Ganga-Meghna Brahmaputra || West Bengal || Bangladesh || Middle Ganga Plain, Bihar || Uttarpradesh
Jharkhand || North-East Hilly States || Rajnandgaon, Chattisgarh || Behala, Kolkata, WB || As toxicity- Homeopathic Treatment
Effectiveness & Reliability - As Field Testing Kits || Utility Of Treatment Plant
Causes, Effects & Remedies - Groundwater As Calamity || References

Our study on
EFFECTIVENESS AND RELIABILITY OF ARSENIC FIELD
TESTING KITS : ARE THE MILLION DOLLAR SCREENING PROJECTS EFFECTIVE OR NOT?

Reported work done by SOES


The exposure of millions to arsenic contaminated water from hand tube wells is a major concern in many Asiatic countries. Field kits are currently used to classify tube wells as delivering arsenic below 50 Ìg/L (the recommended limit in developing countries) as safe, painted green or above 50 Ìg/L, unsafe and painted red. More than 1.3 million tube wells in Bangladesh alone have been tested by field kits. A few million U.S. dollars have already been spent and millions are waiting for the ongoing projects. However, the reliability of the data generated through field kits is now being questioned. Samples from 290 wells were tested by field kits and by a reliable laboratory technique to ascertain the reliability of field kits. False negatives were as high as 68% and false positives up to 35%. A statistical analysis of data from 240 and 394 other wells yielded similar rates. We then analyzed 2866 samples from previously labeled wells and found 44.9% mislabeling in the lower range (<50 mg/L) although mislabeling was considerably reduced in the higher range. Variation of analytical results due to analysts and replicates were pointed out adopting analysis of variance (ANOVA) technique. Millions of dollars are being spent without scientific validation of the field kit method. Facts and figures demand improved, environmentally friendly laboratory techniques to produce reliable data.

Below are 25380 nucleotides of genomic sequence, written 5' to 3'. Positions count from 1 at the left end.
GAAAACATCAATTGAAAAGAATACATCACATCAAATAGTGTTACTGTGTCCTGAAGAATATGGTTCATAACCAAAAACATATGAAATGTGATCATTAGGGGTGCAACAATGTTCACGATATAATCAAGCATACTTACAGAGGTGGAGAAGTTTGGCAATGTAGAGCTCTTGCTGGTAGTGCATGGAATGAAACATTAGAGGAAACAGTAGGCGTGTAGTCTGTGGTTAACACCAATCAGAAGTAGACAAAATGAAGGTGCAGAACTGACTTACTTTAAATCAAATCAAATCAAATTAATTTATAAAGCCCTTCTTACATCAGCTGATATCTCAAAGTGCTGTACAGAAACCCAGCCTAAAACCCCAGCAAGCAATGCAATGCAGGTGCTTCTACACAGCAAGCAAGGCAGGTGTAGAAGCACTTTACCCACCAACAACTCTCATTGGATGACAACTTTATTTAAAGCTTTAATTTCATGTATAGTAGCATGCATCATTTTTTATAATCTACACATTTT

Effectiveness and Reliability of Arsenic Field Testing Kits: Million Dollar Screening Projects Effective or Not! Dipankar Chakraborti, Mohammad Mahmudur Rahman, Debapriyo Mukherjee, Mrinal Kumar Sengupta, Uttam Kumar Chowdhury, Dilip Lodh, Bhajan Kumar Biswas, Chitta Ranjan Chanda, Shibtosh Roy, Md. Selim, Quazi Quamruzzaman, Abul Hasnat Milton, S. M. Shahidullah, Md. Tofizur Rahman. Environmental Science & Technology, 2002, 36, 5385-5394.

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